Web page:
States across the country have been competing against each other and the federal government, as they scramble to obtain critical medical supplies in the fight against the novel coronavirus. Moskowitz said price gouging “obviously” is also occurring as the number of COVID-19 cases continues to soar.  

“What is the value of saving a life? The answer is that it’s unlimited, right? So, if we have to make decisions to get life-saving PPE, regardless of whatever the cost is and buy it from whoever has it, we are going to do that,” said Moskowitz. 

Credit National Cancer Institute

Besides the N95s, other materiel is being delivered to Florida in larger quantities now, than when the coronavirus began showing up in Florida. 

“We are continuing the push out all sorts of different PPE,” said Moskowitz. “Five and a half million gloves; 564,000 shoe covers, 615,000 face shields, 300,000 gowns, over 100,000 containers of hand sanitizer, 47,000 pairs of goggles, and 22,00 coveralls which are basically tie-back suits.”

“Burn rates” – the speed and quantity of equipment that’s used and discarded – continue to change, says Moskowitz, as they analyze the data and decide where the PPE should be sent in their 24/7 effort.

“We run stiff all night, all day; and we’re pushing directly where it needs to go,” Moskowitz said. “Directly to the front lines, the hospitals, the nursing homes. And to our first responders – police and fire.”

Moskowitz praised Gov. DeSantis for contacting the White House and asking for 100 percent reimbursement – similar to requests sent in the aftermath of a hurricane.

“When we get a disaster declaration it starts out at 75 percent reimbursement/25 percent local cost share,” said Moskowitz. “This is not a state disaster; it’s a national disaster. And it’s a big deal to these hospitals; it’s a big deal to the cities and counties who – let’s not forget – have dealt with four years of hurricanes here.”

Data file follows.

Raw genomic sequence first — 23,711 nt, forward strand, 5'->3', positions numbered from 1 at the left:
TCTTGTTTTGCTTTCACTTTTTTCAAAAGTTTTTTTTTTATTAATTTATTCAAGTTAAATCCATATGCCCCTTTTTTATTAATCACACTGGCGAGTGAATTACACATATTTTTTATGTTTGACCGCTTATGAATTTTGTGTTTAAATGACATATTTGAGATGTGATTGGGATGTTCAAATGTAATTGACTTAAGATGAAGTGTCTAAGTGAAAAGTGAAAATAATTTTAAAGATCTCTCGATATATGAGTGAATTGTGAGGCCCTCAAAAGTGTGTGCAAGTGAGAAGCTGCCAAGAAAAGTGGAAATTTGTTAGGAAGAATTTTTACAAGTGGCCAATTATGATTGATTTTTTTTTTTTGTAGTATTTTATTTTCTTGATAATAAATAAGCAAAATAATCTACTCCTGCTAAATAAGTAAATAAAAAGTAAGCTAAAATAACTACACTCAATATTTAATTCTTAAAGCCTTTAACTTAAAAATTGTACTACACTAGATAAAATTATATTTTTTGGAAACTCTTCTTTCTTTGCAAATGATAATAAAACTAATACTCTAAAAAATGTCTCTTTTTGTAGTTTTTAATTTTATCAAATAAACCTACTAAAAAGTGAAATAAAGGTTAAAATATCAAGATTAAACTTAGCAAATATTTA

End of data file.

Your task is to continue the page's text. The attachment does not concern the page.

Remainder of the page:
And with all that said, the bedrock of the fight against the virus continues to be ratcheted up statewide.

“We are working on expanding testing in a number of different areas, number of different neighborhoods,” Moskowitz said. “Even change the mode of how you get tested – whether that’s a walk-up versus a potential drive-through. We have to stay the course – remember, April 30 is the 30 days to ‘Stop the Spread.’”

Meanwhile, Agriculture Commissioner Nikki Fried is making another call for Gov. DeSantis and the state Cabinet to jointly address issues related to the pandemic.

“It’s important that we do meet so we can have these conversations and discuss it,” said Fried. “A lot of the stuff that we may not have to vote on could be one-on-one conversations at the very least, to give us up-to-date information of what is happening in our state.”

Fried has complained about a lack of communication between the statewide elected officials, requesting weekly briefings from the governor’s office since before an April 7 Cabinet meeting was canceled.